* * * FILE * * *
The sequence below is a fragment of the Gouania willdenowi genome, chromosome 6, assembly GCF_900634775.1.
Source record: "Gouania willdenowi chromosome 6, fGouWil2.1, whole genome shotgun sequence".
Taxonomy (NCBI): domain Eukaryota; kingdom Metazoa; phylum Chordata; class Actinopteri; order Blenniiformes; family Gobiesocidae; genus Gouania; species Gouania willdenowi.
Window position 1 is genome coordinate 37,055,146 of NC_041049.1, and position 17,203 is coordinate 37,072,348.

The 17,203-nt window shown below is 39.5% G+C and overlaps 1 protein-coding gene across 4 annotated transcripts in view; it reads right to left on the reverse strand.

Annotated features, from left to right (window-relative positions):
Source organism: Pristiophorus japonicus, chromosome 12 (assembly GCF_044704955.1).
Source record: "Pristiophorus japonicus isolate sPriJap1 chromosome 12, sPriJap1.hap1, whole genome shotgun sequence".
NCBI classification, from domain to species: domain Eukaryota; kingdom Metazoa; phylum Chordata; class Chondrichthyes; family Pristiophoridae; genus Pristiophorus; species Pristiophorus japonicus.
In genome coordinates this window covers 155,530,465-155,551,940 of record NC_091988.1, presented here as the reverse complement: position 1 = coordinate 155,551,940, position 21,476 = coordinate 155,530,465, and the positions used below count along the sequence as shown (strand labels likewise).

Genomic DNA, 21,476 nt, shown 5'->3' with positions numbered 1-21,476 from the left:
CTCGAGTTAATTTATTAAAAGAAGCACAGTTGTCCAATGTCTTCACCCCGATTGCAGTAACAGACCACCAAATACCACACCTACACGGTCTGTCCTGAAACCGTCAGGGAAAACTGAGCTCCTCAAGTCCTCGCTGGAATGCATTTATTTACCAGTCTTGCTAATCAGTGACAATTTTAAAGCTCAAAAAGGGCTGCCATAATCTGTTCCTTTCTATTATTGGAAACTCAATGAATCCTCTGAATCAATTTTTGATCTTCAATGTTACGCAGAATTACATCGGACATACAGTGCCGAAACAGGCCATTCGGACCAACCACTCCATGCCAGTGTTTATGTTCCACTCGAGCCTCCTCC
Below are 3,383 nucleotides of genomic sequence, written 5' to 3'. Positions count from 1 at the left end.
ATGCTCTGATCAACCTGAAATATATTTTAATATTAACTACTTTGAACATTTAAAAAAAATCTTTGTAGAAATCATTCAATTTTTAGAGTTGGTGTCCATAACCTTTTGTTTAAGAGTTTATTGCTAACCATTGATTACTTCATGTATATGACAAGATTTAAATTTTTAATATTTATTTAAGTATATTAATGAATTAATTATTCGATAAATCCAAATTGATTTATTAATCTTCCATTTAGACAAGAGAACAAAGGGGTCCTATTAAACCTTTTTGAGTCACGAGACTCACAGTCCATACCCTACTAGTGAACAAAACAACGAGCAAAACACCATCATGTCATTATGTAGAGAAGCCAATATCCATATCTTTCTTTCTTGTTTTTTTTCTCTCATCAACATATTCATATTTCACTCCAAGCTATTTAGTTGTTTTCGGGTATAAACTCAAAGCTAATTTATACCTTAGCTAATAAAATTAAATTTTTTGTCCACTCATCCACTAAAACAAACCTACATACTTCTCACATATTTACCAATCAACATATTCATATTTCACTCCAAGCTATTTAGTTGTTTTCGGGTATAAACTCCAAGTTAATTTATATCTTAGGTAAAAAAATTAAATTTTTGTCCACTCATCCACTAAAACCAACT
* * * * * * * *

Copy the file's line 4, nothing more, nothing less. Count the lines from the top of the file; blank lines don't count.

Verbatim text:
Window position 1 is genome coordinate 37,055,146 of NC_041049.1, and position 17,203 is coordinate 37,072,348.